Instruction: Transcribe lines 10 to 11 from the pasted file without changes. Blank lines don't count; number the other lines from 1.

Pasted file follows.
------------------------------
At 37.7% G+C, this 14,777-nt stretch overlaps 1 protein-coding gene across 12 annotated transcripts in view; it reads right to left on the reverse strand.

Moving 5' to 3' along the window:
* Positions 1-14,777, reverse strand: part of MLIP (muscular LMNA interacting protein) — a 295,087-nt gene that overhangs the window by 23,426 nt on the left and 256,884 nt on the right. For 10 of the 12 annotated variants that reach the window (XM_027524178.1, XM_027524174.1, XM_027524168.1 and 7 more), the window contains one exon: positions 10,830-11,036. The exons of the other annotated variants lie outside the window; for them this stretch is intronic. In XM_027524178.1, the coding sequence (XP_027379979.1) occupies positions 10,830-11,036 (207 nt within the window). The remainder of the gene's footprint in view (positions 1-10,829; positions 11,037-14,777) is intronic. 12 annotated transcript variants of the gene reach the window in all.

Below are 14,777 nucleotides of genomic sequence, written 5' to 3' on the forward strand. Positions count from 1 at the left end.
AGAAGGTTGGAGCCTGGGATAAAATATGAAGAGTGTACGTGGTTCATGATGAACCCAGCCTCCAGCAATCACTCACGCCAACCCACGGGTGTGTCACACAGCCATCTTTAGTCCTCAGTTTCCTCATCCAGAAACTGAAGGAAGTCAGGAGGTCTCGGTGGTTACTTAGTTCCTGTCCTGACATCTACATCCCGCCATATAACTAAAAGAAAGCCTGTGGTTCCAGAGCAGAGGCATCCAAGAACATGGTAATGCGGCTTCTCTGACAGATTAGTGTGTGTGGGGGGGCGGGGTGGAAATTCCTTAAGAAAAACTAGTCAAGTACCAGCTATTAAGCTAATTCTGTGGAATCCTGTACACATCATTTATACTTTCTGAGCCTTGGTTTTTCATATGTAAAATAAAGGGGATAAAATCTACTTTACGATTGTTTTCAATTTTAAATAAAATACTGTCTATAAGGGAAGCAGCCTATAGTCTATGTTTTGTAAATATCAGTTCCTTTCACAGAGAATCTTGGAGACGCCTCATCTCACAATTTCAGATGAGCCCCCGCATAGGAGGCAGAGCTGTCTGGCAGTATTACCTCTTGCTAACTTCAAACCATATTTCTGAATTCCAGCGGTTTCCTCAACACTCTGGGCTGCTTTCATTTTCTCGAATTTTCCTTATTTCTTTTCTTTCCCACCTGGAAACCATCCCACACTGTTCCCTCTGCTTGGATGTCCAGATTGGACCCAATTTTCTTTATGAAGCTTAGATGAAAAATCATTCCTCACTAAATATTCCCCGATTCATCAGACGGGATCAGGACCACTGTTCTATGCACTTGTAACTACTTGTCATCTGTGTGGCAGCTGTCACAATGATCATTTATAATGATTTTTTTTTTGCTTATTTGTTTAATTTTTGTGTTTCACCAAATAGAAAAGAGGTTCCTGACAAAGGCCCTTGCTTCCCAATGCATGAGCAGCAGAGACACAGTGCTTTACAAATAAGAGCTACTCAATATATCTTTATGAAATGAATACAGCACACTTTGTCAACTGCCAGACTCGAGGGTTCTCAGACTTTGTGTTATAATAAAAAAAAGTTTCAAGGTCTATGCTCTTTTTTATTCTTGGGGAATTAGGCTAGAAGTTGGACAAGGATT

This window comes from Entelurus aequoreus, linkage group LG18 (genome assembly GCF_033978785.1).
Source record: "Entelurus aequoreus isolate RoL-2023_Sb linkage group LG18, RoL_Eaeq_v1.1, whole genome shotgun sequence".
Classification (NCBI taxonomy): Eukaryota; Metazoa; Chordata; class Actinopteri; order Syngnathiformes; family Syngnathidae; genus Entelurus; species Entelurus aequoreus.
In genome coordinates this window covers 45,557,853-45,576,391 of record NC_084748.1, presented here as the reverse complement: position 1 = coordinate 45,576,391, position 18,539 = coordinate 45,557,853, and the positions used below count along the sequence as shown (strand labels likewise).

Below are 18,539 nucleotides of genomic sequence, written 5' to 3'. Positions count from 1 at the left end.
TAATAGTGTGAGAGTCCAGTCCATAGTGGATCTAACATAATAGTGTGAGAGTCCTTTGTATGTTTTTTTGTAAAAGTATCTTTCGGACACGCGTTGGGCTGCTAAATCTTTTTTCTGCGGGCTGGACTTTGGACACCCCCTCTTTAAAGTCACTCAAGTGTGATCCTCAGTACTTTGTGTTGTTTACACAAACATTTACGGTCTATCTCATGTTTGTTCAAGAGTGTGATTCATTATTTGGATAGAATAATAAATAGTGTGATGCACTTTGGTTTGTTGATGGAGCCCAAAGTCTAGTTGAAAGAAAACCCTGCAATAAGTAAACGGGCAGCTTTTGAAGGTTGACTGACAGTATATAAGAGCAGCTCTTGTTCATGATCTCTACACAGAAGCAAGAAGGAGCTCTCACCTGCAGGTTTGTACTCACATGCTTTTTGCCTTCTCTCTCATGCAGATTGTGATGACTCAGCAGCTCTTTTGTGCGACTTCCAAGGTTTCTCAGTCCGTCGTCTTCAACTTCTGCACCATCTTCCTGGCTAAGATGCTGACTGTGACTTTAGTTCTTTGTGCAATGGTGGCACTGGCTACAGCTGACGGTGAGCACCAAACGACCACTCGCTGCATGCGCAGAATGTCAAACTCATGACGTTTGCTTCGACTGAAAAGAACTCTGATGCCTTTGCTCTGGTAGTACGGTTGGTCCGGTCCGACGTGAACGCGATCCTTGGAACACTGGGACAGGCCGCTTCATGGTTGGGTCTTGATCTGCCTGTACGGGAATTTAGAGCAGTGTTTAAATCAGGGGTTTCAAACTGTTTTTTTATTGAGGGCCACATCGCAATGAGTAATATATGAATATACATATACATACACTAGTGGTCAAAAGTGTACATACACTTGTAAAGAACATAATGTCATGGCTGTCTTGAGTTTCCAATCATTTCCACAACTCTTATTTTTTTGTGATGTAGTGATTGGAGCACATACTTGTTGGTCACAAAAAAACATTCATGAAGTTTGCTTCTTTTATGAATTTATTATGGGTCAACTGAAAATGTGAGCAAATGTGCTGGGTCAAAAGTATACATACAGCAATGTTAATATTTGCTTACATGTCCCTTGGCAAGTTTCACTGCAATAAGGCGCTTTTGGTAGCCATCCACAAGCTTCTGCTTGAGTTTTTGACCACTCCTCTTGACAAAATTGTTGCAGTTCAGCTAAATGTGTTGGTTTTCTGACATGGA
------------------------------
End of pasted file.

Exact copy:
Below are 18,539 nucleotides of genomic sequence, written 5' to 3'. Positions count from 1 at the left end.
TAATAGTGTGAGAGTCCAGTCCATAGTGGATCTAACATAATAGTGTGAGAGTCCTTTGTATGTTTTTTTGTAAAAGTATCTTTCGGACACGCGTTGGGCTGCTAAATCTTTTTTCTGCGGGCTGGACTTTGGACACCCCCTCTTTAAAGTCACTCAAGTGTGATCCTCAGTACTTTGTGTTGTTTACACAAACATTTACGGTCTATCTCATGTTTGTTCAAGAGTGTGATTCATTATTTGGATAGAATAATAAATAGTGTGATGCACTTTGGTTTGTTGATGGAGCCCAAAGTCTAGTTGAAAGAAAACCCTGCAATAAGTAAACGGGCAGCTTTTGAAGGTTGACTGACAGTATATAAGAGCAGCTCTTGTTCATGATCTCTACACAGAAGCAAGAAGGAGCTCTCACCTGCAGGTTTGTACTCACATGCTTTTTGCCTTCTCTCTCATGCAGATTGTGATGACTCAGCAGCTCTTTTGTGCGACTTCCAAGGTTTCTCAGTCCGTCGTCTTCAACTTCTGCACCATCTTCCTGGCTAAGATGCTGACTGTGACTTTAGTTCTTTGTGCAATGGTGGCACTGGCTACAGCTGACGGTGAGCACCAAACGACCACTCGCTGCATGCGCAGAATGTCAAACTCATGACGTTTGCTTCGACTGAAAAGAACTCTGATGCCTTTGCTCTGGTAGTACGGTTGGTCCGGTCCGACGTGAACGCGATCCTTGGAACACTGGGACAGGCCGCTTCATGGTTGGGTCTTGATCTGCCTGTACGGGAATTTAGAGCAGTGTTTAAATCAGGGGTTTCAAACTGTTTTTTTATTGAGGGCCACATCGCAATGAGTAATATATGAATATACATATACATACACTAGTGGTCAAAAGTGTACATACACTTGTAAAGAACATAATGTCATGGCTGTCTTGAGTTTCCAATCATTTCCACAACTCTTATTTTTTTGTGATGTAGTGATTGGAGCACATACTTGTTGGTCACAAAAAAACATTCATGAAGTTTGCTTCTTTTATGAATTTATTATGGGTCAACTGAAAATGTGAGCAAATGTGCTGGGTCAAAAGTATACATACAGCAATGTTAATATTTGCTTACATGTCCCTTGGCAAGTTTCACTGCAATAAGGCGCTTTTGGTAGCCATCCACAAGCTTCTGCTTGAGTTTTTGACCACTCCTCTTGACAAAATTGTTGCAGTTCAGCTAAATGTGTTGGTTTTCTGACATGGA